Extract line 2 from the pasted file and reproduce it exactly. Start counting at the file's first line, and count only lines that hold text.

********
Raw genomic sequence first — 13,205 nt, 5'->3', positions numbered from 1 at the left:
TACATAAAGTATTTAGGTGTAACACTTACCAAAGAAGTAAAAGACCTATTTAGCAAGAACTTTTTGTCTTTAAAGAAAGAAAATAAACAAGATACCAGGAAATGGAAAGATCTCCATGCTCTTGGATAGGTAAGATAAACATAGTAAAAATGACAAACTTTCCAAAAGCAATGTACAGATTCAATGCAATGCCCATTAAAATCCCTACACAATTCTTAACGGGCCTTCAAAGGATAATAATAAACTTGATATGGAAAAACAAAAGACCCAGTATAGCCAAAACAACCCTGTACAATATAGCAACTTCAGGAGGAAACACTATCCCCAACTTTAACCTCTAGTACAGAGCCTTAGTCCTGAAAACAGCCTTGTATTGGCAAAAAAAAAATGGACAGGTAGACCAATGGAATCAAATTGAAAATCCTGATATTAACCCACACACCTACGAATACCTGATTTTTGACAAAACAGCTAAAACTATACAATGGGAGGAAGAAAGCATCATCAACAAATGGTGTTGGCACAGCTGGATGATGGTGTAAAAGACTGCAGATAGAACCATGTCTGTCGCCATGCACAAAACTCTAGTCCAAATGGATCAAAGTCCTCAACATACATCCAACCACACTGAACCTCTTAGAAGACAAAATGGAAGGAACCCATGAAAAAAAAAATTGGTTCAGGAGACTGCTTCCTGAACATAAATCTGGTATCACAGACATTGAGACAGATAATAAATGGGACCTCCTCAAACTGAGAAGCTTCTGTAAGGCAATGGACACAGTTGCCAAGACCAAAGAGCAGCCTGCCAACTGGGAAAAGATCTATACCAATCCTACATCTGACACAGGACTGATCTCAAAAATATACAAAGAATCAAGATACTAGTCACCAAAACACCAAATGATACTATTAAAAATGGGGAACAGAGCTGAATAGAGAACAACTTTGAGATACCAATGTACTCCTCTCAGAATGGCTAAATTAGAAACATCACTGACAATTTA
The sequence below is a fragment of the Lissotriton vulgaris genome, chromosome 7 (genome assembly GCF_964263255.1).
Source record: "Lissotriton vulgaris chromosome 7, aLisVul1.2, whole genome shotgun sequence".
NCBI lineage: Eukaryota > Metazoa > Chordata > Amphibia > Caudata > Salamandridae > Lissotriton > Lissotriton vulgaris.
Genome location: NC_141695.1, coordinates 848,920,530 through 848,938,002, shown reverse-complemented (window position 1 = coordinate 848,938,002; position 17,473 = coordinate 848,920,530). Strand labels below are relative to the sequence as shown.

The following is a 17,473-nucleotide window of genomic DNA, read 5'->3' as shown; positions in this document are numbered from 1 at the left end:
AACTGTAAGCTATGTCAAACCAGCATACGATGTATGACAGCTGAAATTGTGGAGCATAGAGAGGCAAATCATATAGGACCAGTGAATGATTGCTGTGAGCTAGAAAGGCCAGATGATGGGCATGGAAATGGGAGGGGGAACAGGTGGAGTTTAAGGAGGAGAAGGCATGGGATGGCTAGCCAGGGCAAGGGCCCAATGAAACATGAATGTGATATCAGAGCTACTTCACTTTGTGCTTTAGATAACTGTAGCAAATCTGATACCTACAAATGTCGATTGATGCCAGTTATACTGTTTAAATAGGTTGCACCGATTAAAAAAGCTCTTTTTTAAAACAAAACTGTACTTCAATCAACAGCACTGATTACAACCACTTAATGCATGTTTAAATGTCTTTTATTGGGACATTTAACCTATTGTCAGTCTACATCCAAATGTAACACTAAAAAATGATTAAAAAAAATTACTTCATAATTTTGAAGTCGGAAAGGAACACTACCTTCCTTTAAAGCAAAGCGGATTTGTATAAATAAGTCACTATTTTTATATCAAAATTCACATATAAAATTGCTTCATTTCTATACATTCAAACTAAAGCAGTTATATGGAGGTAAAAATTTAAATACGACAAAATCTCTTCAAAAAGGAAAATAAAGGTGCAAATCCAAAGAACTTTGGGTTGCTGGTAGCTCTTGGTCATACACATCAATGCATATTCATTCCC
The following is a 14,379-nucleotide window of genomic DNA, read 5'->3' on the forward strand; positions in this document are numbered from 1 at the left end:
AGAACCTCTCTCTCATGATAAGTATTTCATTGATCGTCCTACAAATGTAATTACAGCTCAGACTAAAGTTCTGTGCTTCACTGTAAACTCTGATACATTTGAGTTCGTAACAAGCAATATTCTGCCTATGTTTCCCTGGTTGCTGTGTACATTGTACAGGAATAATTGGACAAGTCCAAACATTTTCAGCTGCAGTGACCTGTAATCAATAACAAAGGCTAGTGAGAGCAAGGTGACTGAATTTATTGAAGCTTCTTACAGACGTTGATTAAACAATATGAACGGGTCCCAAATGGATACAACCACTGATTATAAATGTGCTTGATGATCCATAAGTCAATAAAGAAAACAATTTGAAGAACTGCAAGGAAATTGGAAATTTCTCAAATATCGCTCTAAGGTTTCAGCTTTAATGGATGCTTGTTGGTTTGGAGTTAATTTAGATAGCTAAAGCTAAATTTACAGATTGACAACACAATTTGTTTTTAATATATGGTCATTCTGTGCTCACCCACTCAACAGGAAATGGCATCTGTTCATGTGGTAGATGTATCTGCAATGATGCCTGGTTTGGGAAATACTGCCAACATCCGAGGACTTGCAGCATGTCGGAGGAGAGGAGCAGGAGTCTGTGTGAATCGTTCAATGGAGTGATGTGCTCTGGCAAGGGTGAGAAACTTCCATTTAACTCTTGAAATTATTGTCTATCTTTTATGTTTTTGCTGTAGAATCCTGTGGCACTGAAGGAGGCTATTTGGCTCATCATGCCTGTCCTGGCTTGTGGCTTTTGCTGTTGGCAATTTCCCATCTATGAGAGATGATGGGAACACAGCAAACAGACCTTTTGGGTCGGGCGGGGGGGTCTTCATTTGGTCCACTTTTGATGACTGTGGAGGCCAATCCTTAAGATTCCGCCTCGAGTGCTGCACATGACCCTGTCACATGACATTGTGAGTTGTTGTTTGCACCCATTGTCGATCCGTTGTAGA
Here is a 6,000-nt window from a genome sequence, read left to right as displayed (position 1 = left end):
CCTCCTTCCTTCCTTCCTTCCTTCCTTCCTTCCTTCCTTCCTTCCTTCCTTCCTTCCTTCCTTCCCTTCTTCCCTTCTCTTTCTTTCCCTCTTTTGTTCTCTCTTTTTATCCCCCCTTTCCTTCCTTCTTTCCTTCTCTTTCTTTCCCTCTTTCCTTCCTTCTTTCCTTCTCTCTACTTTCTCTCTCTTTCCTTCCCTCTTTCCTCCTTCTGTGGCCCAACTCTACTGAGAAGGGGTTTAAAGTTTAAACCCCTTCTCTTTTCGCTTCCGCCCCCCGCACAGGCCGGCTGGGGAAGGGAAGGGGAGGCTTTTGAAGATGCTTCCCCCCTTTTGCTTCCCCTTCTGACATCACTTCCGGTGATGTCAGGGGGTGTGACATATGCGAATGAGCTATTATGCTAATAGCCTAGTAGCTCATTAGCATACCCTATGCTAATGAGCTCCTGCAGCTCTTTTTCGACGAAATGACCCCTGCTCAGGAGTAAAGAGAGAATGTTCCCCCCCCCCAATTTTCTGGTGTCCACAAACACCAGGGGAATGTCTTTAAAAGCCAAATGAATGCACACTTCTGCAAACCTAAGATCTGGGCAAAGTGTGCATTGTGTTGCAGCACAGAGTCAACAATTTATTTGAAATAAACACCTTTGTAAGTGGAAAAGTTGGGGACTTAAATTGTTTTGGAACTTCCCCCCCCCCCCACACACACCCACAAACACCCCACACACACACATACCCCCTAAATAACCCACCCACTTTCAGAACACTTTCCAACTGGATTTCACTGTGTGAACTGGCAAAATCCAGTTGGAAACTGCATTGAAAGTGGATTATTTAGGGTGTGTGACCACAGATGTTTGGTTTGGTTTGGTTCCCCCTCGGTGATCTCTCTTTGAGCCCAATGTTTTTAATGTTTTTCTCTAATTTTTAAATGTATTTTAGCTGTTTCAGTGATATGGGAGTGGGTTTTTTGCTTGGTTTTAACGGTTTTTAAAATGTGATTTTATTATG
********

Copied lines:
TACATAAAGTATTTAGGTGTAACACTTACCAAAGAAGTAAAAGACCTATTTAGCAAGAACTTTTTGTCTTTAAAGAAAGAAAATAAACAAGATACCAGGAAATGGAAAGATCTCCATGCTCTTGGATAGGTAAGATAAACATAGTAAAAATGACAAACTTTCCAAAAGCAATGTACAGATTCAATGCAATGCCCATTAAAATCCCTACACAATTCTTAACGGGCCTTCAAAGGATAATAATAAACTTGATATGGAAAAACAAAAGACCCAGTATAGCCAAAACAACCCTGTACAATATAGCAACTTCAGGAGGAAACACTATCCCCAACTTTAACCTCTAGTACAGAGCCTTAGTCCTGAAAACAGCCTTGTATTGGCAAAAAAAAAATGGACAGGTAGACCAATGGAATCAAATTGAAAATCCTGATATTAACCCACACACCTACGAATACCTGATTTTTGACAAAACAGCTAAAACTATACAATGGGAGGAAGAAAGCATCATCAACAAATGGTGTTGGCACAGCTGGATGATGGTGTAAAAGACTGCAGATAGAACCATGTCTGTCGCCATGCACAAAACTCTAGTCCAAATGGATCAAAGTCCTCAACATACATCCAACCACACTGAACCTCTTAGAAGACAAAATGGAAGGAACCCATGAAAAAAAAAATTGGTTCAGGAGACTGCTTCCTGAACATAAATCTGGTATCACAGACATTGAGACAGATAATAAATGGGACCTCCTCAAACTGAGAAGCTTCTGTAAGGCAATGGACACAGTTGCCAAGACCAAAGAGCAGCCTGCCAACTGGGAAAAGATCTATACCAATCCTACATCTGACACAGGACTGATCTCAAAAATATACAAAGAATCAAGATACTAGTCACCAAAACACCAAATGATACTATTAAAAATGGGGAACAGAGCTGAATAGAGAACAACTTTGAGATACCAATGTACTCCTCTCAGAATGGCTAAATTAGAAACATCACTGACAATTTA